A PHILIPPINE based environment and public health watchdog urged the Department of Environment and Natural Resources-Environmental Management Bureau to totally ban of the use of arsenic as wood treatment due to its known carcinogenic effects on humans.
The EcoWaste Coalition, in a statement, said the ban will strengthen the proposed regulation on toxic inorganic arsenic. It added that as the lead agency in charge of drawing up regulatory controls for substances in the Philippine Priority Chemicals List, the DENR-EMB is doing a good job in embarking on such a policy initiative that will regulate, phase out or ban arsenic and its compounds as these chemicals pose serious risks to public health and the environment.
The current DENR-EMB draft of the Chemical Control Order would still allow the use for three years of arsenic-containing wood treatment and preservation products for architectural, decorative and household, and six more years for industrial uses.
“We support the issuance of the said CCO and specifically support the ban on arsenic and arsenic compounds in the manufacturing of fertilizers, pesticides, wood treatment and preservation products, commercial pigments and paints, toys, school supplies and cosmetics,” stated Eileen B. Sison, EcoWaste Coalition president; in a letter delivered to the DENR last Monday.
However, the coalition sought a more stringent exposure limit and the removal of the exemption on the use of arsenic for pesticides used in the treatment of wood to protect public health. It also asked for a more rational phase-out timelines for arsenic-containing wood treatment and preservation products and the prioritization of the removal from the market of products posing the highest exposure risk to children, women and other vulnerable sectors.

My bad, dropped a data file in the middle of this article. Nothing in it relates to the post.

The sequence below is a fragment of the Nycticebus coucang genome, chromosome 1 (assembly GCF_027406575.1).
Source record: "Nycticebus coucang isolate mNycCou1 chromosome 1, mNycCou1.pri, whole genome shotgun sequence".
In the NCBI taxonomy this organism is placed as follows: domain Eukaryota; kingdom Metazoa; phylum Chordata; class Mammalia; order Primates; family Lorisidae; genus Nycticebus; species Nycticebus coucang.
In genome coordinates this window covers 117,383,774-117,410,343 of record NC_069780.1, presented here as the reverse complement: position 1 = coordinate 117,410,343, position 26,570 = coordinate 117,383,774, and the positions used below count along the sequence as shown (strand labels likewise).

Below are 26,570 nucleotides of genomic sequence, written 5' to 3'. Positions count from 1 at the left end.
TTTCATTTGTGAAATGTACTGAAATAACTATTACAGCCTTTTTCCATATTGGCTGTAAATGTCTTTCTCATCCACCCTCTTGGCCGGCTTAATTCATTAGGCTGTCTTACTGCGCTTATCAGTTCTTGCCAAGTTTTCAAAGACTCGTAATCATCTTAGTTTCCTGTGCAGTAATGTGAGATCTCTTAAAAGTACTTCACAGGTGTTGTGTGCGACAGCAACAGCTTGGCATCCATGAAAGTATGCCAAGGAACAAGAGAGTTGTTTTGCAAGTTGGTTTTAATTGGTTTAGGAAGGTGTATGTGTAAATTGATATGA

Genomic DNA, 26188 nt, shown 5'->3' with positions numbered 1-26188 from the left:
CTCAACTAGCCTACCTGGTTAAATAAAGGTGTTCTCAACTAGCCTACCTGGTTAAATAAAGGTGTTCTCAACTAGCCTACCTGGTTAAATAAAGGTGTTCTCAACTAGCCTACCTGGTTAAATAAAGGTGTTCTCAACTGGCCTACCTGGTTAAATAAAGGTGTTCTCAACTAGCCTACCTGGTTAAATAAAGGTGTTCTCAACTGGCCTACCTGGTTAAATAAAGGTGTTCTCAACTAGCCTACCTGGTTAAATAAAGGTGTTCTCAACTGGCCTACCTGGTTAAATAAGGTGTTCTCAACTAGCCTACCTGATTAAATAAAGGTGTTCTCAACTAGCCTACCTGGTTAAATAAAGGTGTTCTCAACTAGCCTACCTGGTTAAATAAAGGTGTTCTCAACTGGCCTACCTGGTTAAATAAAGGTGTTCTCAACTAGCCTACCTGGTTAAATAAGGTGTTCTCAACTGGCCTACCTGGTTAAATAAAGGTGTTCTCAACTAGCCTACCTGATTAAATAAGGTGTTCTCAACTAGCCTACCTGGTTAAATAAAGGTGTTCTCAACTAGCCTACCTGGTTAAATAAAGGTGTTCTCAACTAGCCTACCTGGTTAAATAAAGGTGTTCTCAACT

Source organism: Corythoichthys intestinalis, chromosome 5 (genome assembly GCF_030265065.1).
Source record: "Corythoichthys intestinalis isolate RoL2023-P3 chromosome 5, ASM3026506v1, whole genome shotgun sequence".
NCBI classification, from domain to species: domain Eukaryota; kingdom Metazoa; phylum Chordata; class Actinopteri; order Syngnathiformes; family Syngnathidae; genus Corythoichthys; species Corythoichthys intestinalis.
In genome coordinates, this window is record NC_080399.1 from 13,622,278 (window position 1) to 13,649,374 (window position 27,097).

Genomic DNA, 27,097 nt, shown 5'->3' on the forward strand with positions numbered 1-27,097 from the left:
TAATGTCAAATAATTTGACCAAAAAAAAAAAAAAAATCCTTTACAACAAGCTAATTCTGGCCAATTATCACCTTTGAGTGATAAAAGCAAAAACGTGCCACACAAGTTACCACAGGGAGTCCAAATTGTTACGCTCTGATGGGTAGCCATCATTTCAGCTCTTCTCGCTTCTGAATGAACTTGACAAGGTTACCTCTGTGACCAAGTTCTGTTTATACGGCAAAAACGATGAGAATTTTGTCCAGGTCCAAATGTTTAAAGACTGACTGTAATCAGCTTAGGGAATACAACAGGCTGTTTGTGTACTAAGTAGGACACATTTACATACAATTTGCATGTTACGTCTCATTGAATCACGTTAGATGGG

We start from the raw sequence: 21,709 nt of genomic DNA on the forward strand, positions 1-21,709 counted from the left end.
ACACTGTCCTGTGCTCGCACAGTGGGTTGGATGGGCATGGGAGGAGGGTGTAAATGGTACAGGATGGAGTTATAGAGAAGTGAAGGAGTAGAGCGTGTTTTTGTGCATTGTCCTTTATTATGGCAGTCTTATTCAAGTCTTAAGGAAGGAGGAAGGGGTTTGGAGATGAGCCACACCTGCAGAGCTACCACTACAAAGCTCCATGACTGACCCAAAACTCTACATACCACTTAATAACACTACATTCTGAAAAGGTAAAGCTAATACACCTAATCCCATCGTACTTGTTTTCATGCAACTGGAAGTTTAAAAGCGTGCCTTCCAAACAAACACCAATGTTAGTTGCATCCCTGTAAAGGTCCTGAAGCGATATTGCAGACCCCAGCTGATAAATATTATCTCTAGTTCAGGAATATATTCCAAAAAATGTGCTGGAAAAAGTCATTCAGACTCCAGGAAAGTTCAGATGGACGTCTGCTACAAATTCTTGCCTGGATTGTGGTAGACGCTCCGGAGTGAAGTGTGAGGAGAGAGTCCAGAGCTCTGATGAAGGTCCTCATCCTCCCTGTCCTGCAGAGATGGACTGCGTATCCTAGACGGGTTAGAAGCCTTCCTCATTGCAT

The group cited the “Arsenic Treated Wood Ordinance” in San Francisco, USA to justify the removal of such exemption, which says that “preservative-treated wood containing arsenic poses potential human health and environmental risks through the release of arsenic during manufacture, installation, and disposal of wood.”
Moreover, information from the Toxicology Data Network indicates that chromated copper arsenate or CCA is used in pressure treated wood to protect it from rotting due to insects and microbial agents. In the US, effective December 31, 2003; no wood treater or manufacturer may treat wood with CCA for residential uses although with certain exceptions.
The EcoWaste Coalition also cited that under the European Union’s Registration, Evaluation, Authorization and Restriction of Chemicals (REACH), “arsenic compounds shall not be used in the preservation of wood. Furthermore, wood so treated shall not be placed on the market.”
With respect to the phase-out timelines, the EcoWaste Coalition suggested that a survey be conducted in order to prioritize the phase-out of wood and treatment preservation products that present the highest exposure risk to children, women, workers and other potentially disproportionately exposed populations.
“The government through the CCO can then make appropriate phase-out timelines and encourage the market for safer alternatives,” it said.
As described by the World Health Organization (WHO), “the intake of the acutely toxic inorganic arsenic over a long period of time can lead to chronic arsenic poisoning or arsenicosis.” The WHO has listed arsenic among the “ten chemicals of major public health concern.”
“Effects, which can take years to develop depending on the level of exposure, include skin lesions, peripheral neuropathy, gastrointestinal symptoms, diabetes, renal system effects, cardiovascular disease and cancer,” the WHO said.
As long-term actions are required to reduce exposure to arsenic, the EcoWaste Coalition recommended removing exemption in the draft CCO permitting the use of arsenic in pesticides for wood treatment.
Furthermore, the US National Center for Healthy Housing, “arsenic can leach to the surface of the treated wood, becoming accessible for absorption through exposed hands and skin touching the wood surface and, especially in the case of children, ingestion through normal hand-to-mouth behavior.”